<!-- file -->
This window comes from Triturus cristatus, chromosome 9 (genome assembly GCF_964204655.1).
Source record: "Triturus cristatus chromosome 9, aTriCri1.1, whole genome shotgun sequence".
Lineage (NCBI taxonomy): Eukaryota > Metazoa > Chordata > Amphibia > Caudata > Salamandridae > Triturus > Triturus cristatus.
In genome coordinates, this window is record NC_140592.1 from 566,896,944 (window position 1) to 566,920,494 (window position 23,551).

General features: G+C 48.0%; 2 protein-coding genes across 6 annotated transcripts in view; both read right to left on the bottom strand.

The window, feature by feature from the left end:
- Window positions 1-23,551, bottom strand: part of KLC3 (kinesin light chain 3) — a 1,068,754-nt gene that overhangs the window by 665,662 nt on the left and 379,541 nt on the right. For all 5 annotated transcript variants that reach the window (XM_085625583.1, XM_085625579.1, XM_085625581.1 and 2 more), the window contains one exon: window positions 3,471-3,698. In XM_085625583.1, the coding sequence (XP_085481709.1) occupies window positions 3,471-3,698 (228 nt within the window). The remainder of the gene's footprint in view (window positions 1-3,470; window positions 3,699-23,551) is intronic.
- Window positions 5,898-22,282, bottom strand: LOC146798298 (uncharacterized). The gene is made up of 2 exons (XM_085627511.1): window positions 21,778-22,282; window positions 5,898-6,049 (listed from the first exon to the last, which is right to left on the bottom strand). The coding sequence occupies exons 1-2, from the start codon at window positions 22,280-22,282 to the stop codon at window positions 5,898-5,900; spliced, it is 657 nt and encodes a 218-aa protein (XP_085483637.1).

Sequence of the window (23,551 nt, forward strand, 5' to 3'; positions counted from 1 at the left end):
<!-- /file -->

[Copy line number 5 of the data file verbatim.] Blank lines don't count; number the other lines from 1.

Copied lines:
General features: G+C 48.0%; 2 protein-coding genes across 6 annotated transcripts in view; both read right to left on the bottom strand.